A host of major oil and gas projects dotted around the North Sea are due to start-up production in the next few years.
Based on current timelines, between 2023 and 2027 the likes of Rosebank, Cambo, Penguins and Jackdaw will all become active, as companies go after the UK’s remaining reserves.
Analytics and consulting firm GlobalData has amassed a list of the key projects due to begin flowing during that timeframe, as well as estimates on total production capacity.
All in all, 94 oil and gas projects are expected to commence operations in the UK before 2027, the vast majority of which (61) will be upstream.
More schemes could also come from the latest exploration licensing round, the results of which will be published by the North Sea Transition Authority (NSTA) this year.
But experts have previously warned that the lion’s share of the remaining oil and gas reserves in the UK North Sea have already been uncovered.
All ongoing and future projects are also likely to face intense opposition from environmental campaigners – they will also have to clear Westminster’s climate compatibility checkpoints.
Himani Pant Pandey, an oil and gas analyst at GlobalData, said: “A number of oil and gas projects are slated for development in shallow waters of the North Sea during 2023–2027. The shallow waters of the North Sea still have an important role to play in promoting the UK energy security, especially in the context of weaning away from the Russian oil and gas supplies.”
“Among the upcoming production projects in the UK, Rosebank is a key project with a total production capacity of 121 thousand barrels of oil equivalent per day. To be operated by Equinor, the project is expected to commence operations in 2026.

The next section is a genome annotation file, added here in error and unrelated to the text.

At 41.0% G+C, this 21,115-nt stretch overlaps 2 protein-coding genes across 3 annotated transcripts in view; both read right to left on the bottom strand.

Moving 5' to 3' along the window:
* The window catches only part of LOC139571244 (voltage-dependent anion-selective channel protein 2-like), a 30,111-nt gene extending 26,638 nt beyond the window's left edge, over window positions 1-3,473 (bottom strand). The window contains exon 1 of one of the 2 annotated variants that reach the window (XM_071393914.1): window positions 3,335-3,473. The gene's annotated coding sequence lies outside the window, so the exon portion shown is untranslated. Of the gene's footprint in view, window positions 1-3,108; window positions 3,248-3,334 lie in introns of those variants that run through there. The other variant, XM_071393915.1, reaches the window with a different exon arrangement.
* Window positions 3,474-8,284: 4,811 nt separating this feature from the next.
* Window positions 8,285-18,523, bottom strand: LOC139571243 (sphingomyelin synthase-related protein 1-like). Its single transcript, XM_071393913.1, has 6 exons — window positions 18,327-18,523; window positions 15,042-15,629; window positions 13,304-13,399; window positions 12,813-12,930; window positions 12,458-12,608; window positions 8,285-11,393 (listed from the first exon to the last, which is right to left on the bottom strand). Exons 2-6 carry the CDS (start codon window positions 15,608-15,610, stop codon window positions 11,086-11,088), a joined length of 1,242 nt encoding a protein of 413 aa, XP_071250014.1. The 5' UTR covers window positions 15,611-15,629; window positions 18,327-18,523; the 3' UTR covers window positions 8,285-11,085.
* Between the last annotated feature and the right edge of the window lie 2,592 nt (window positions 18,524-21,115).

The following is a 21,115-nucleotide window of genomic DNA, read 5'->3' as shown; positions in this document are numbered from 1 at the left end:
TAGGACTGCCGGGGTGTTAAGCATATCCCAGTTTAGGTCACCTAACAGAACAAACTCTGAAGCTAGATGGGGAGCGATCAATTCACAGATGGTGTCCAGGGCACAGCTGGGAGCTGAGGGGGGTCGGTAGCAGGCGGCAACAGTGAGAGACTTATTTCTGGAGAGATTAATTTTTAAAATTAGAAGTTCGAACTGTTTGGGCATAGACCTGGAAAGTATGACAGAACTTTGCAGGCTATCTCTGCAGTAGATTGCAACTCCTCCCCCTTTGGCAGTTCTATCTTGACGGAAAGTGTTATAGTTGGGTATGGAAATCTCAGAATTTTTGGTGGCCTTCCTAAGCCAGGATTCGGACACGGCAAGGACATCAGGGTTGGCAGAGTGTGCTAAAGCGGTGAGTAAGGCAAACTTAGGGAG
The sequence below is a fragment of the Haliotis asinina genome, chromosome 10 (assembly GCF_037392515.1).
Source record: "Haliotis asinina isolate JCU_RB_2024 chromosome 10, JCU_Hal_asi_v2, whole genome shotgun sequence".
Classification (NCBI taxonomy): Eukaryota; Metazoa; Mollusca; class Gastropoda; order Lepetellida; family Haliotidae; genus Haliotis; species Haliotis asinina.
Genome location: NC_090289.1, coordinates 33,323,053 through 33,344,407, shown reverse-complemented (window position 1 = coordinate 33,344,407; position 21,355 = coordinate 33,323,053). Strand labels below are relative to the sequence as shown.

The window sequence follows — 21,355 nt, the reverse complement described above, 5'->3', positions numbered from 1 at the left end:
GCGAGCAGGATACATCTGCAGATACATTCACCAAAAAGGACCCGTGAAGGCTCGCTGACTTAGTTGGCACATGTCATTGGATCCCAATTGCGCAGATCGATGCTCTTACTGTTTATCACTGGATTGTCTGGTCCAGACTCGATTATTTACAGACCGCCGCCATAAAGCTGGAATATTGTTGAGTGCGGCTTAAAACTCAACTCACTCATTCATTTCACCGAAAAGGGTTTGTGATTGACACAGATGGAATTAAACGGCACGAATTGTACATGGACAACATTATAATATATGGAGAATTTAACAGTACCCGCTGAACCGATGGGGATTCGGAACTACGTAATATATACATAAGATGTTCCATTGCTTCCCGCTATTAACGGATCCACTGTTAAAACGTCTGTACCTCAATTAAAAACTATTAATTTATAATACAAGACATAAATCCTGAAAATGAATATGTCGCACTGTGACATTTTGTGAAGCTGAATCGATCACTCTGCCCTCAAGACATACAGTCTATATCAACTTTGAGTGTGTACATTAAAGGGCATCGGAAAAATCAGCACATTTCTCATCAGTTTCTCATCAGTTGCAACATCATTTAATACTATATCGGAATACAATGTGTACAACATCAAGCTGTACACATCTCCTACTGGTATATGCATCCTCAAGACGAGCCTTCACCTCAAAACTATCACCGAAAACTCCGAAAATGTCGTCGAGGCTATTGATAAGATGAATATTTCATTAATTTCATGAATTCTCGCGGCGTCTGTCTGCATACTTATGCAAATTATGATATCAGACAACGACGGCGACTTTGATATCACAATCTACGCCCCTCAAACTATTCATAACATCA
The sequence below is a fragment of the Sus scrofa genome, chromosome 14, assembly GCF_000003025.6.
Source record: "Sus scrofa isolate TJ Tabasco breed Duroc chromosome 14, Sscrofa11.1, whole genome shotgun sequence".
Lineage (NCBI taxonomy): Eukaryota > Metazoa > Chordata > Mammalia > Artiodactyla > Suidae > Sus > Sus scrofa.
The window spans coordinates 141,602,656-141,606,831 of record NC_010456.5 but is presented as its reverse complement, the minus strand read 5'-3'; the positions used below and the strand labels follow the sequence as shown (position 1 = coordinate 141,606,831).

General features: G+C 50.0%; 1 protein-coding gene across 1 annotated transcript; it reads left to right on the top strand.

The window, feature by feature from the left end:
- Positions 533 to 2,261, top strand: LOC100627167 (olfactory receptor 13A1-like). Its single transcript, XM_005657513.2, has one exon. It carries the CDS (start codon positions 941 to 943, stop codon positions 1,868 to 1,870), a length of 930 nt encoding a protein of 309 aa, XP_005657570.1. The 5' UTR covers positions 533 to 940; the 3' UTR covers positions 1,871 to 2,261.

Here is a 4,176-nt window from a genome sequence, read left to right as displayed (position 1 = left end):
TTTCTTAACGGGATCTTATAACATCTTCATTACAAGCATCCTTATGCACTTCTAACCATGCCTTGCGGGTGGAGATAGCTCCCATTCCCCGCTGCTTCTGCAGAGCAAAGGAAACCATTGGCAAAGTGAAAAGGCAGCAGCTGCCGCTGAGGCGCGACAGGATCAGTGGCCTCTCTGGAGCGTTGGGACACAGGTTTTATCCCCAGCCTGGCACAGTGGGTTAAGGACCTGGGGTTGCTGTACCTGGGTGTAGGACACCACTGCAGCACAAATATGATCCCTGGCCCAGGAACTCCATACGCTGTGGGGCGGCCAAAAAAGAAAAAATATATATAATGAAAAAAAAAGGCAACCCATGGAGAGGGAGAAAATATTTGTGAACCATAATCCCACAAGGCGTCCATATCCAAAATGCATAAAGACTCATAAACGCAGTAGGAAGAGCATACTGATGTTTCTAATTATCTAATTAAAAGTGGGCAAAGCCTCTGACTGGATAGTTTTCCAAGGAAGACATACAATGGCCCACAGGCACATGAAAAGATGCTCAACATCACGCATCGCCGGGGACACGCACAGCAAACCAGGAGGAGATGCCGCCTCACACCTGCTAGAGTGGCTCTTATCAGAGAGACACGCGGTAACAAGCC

He added: “Despite concerns from the climate activists and an increase in windfall tax by the UK government on the oil and gas sector, the latest North Sea oil and gas licensing round in 2022 attracted around 115 bids, an increase of 11 when compared to the previous licensing round in 2019. The latest licensing round reflects efforts of the UK government to boost oil and gas production in the country.”
In total, GlobalData listed 16 North Sea oil and gas projects that it expects to come to fruition in the next four years – profiles on the big 10 are included below.
Companies are currently minded to get a shift on with developing them as well, given they’re able to offset spend on new projects against their tax bills.
While the UK Government’s North Sea windfall tax has been panned by industry, it does have one key sweetener – a generous investment allowance.
The original energy profits levy, rolled out in May, included an 80% investment allowance which, combined with other measures, meant firms got £91.25 back per £100 spent for oil and gas projects.
Under the higher rate of tax at 35%, implemented in November, companies can now claim £91.40 for every £100 invested.
And for electrification that goes further – meaning firms spending £100 on decarbonisation will receive £109.25 back.
One of the largest untapped reserves in the UK North Sea, GlobalData has Rosebank starting-up in 2026.